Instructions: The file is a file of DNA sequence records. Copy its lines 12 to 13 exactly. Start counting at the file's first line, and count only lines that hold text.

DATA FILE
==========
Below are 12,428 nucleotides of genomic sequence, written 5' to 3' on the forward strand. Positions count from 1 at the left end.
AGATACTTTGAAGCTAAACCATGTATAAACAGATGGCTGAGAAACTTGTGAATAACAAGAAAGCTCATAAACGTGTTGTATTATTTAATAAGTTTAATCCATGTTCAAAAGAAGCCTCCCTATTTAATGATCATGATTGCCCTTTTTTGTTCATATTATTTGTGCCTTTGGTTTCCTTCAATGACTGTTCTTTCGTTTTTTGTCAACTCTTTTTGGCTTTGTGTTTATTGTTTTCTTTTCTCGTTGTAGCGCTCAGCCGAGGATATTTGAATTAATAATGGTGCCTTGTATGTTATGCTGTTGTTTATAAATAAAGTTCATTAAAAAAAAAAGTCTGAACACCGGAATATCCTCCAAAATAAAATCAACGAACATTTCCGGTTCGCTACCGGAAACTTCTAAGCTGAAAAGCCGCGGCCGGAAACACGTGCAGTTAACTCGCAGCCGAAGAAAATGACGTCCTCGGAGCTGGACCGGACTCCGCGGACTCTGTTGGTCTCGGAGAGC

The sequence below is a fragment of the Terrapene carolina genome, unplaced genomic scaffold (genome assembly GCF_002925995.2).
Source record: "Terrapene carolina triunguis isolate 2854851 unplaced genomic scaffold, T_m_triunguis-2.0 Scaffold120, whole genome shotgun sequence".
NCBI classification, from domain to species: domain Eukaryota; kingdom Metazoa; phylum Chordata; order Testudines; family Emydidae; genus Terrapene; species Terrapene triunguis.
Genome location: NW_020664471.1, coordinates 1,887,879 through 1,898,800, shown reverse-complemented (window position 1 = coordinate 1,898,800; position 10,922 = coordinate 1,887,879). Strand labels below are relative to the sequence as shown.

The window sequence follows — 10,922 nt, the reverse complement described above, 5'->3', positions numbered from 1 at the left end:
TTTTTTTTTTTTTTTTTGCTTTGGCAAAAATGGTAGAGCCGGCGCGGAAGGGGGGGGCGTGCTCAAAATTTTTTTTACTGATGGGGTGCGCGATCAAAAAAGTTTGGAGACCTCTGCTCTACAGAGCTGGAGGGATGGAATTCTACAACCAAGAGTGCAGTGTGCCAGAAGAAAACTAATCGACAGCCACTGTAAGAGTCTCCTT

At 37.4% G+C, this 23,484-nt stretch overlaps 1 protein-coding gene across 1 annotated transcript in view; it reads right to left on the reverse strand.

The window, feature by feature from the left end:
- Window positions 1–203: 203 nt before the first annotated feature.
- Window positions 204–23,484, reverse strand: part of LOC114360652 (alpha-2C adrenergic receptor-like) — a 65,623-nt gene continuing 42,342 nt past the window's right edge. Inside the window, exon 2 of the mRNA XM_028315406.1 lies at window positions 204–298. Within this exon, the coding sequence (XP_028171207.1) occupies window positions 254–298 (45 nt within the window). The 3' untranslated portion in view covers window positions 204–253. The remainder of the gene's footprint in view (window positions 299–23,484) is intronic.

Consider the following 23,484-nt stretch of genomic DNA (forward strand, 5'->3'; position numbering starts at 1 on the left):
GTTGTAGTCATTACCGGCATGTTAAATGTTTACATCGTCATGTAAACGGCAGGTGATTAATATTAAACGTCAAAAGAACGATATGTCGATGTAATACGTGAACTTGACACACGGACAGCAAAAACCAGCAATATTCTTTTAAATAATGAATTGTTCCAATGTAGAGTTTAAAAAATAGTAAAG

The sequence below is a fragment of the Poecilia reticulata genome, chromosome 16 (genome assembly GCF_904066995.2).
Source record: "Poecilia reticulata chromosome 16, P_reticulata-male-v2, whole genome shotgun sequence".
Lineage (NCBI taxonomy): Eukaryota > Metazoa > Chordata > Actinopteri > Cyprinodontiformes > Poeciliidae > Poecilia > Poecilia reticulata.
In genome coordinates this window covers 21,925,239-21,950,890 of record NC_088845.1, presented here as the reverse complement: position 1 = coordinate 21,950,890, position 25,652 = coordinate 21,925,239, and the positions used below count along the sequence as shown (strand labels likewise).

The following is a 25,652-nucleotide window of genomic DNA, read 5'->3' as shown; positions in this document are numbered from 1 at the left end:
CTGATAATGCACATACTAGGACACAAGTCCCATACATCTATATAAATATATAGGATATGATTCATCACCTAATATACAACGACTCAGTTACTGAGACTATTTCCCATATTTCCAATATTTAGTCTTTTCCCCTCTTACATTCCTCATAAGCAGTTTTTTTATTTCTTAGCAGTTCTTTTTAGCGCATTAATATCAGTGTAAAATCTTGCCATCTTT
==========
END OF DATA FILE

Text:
- Window positions 204–23,484, reverse strand: part of LOC114360652 (alpha-2C adrenergic receptor-like) — a 65,623-nt gene continuing 42,342 nt past the window's right edge. Inside the window, exon 2 of the mRNA XM_028315406.1 lies at window positions 204–298. Within this exon, the coding sequence (XP_028171207.1) occupies window positions 254–298 (45 nt within the window). The 3' untranslated portion in view covers window positions 204–253. The remainder of the gene's footprint in view (window positions 299–23,484) is intronic.

Consider the following 23,484-nt stretch of genomic DNA (forward strand, 5'->3'; position numbering starts at 1 on the left):